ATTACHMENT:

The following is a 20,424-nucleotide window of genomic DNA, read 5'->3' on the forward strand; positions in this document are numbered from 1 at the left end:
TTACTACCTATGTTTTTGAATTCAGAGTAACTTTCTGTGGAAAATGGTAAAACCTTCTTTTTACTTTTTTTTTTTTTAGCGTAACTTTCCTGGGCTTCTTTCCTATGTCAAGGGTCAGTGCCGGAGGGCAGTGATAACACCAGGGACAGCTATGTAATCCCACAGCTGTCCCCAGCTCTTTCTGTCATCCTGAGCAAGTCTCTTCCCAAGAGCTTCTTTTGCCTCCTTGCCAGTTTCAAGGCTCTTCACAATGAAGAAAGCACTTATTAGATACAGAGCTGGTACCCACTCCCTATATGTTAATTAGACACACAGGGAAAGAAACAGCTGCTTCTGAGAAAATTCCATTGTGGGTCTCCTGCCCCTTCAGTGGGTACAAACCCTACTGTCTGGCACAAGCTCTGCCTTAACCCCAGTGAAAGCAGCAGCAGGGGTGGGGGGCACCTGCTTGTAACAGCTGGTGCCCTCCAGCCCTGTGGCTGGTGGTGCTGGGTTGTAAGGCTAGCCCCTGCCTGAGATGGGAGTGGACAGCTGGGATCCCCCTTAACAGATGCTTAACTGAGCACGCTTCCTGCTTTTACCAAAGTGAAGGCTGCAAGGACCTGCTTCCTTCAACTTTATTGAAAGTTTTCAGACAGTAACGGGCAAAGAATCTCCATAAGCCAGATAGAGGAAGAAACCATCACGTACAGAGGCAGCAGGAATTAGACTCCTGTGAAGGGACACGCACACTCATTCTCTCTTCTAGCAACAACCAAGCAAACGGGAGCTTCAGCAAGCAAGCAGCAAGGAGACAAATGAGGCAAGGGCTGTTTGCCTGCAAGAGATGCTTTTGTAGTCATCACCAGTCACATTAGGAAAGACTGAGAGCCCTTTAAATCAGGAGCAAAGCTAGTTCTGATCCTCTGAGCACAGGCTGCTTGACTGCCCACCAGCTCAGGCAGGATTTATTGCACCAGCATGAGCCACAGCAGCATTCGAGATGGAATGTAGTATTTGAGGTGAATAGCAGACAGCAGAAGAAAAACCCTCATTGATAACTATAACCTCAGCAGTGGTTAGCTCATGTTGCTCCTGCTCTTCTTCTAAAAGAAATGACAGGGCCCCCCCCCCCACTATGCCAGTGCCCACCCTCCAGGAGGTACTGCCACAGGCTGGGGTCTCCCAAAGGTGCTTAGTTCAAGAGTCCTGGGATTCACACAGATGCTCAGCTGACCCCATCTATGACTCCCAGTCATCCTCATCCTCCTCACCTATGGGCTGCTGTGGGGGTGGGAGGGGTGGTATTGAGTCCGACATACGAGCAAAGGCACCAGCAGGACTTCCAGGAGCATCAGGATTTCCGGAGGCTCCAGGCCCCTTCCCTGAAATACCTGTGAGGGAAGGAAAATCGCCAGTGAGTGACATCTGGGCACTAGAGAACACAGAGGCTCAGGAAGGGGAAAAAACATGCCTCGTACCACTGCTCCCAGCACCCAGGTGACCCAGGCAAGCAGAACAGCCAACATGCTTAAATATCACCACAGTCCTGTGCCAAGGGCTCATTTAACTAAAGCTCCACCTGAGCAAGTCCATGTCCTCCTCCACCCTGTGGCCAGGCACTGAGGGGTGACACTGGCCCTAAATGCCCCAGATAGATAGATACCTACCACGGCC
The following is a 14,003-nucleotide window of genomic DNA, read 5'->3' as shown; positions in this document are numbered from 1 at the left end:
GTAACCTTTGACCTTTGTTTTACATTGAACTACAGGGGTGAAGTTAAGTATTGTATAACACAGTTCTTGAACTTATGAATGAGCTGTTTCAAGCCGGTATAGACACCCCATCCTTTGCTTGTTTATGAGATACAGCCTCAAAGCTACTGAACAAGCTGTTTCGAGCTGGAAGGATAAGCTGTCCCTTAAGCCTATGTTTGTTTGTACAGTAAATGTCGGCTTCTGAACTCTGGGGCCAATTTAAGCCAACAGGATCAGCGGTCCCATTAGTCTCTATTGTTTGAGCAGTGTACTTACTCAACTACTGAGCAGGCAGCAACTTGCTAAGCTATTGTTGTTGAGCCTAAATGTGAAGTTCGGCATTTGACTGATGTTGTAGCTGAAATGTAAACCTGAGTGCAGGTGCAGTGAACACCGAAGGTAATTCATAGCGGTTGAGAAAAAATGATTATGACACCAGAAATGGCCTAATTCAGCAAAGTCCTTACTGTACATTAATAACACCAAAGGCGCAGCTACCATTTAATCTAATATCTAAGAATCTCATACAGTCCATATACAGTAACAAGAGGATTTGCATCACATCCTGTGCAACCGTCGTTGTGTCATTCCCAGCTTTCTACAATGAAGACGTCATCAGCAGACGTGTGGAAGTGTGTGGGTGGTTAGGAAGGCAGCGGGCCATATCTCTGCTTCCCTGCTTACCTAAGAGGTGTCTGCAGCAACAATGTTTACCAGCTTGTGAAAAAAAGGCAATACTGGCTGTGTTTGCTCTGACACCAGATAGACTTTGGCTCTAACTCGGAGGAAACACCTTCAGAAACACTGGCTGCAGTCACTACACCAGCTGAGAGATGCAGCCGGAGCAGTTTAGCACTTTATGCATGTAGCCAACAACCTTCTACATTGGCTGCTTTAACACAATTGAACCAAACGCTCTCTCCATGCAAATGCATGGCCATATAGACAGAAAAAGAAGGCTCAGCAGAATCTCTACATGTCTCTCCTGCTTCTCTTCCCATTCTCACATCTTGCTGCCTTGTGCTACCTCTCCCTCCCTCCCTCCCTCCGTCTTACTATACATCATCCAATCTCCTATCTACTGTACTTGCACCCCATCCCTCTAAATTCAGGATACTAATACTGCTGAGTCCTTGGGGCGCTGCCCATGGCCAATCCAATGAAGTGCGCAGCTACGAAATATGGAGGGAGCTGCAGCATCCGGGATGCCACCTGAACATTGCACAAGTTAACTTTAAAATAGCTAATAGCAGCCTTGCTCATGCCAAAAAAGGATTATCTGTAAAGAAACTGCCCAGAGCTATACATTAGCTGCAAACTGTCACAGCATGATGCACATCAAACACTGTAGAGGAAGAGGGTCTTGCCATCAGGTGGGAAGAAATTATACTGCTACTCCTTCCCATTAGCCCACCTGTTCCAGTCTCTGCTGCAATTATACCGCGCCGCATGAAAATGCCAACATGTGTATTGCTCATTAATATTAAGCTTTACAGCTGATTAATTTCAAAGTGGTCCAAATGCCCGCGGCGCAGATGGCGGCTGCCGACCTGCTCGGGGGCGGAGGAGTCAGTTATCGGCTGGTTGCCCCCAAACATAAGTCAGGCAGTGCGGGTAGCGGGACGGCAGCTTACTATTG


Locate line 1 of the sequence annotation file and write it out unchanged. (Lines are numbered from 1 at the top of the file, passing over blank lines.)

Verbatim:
The following is a 20,424-nucleotide window of genomic DNA, read 5'->3' on the forward strand; positions in this document are numbered from 1 at the left end: